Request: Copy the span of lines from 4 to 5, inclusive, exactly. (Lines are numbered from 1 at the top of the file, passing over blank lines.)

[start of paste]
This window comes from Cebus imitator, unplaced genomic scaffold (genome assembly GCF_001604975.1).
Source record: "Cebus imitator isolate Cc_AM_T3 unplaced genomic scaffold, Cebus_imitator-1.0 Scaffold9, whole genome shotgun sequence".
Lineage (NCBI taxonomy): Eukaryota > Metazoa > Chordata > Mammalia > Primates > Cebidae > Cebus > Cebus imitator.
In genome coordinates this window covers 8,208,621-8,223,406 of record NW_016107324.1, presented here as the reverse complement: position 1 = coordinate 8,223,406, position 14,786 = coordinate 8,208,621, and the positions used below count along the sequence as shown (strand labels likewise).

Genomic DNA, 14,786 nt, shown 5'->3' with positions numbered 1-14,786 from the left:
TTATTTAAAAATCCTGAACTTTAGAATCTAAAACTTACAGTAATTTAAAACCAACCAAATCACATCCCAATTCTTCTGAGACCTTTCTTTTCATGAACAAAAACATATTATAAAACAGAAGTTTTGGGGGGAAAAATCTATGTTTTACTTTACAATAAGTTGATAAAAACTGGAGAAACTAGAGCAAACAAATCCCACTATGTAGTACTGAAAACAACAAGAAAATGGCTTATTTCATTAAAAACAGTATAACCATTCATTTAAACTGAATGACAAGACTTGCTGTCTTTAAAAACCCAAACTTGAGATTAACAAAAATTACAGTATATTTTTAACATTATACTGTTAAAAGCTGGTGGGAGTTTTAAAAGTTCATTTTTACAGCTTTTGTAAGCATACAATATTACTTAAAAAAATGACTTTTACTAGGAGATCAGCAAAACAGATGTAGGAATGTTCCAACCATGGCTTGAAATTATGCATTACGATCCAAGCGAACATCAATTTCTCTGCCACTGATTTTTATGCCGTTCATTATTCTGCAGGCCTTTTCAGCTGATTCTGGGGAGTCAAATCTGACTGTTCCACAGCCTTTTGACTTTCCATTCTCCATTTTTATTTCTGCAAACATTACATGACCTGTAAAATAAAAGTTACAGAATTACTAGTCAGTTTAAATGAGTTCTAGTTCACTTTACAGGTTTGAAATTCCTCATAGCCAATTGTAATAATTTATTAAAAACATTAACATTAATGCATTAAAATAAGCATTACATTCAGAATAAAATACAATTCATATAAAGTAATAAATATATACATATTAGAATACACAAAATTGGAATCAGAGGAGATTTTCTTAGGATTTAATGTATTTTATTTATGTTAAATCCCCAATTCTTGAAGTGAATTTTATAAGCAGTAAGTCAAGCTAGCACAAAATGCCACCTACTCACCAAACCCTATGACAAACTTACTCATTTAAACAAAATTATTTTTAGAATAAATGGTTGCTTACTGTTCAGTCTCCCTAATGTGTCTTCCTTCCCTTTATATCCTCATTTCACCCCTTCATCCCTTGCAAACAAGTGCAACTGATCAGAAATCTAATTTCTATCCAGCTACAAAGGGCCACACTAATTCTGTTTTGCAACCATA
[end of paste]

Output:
In genome coordinates this window covers 8,208,621-8,223,406 of record NW_016107324.1, presented here as the reverse complement: position 1 = coordinate 8,223,406, position 14,786 = coordinate 8,208,621, and the positions used below count along the sequence as shown (strand labels likewise).

Genomic DNA, 14,786 nt, shown 5'->3' with positions numbered 1-14,786 from the left: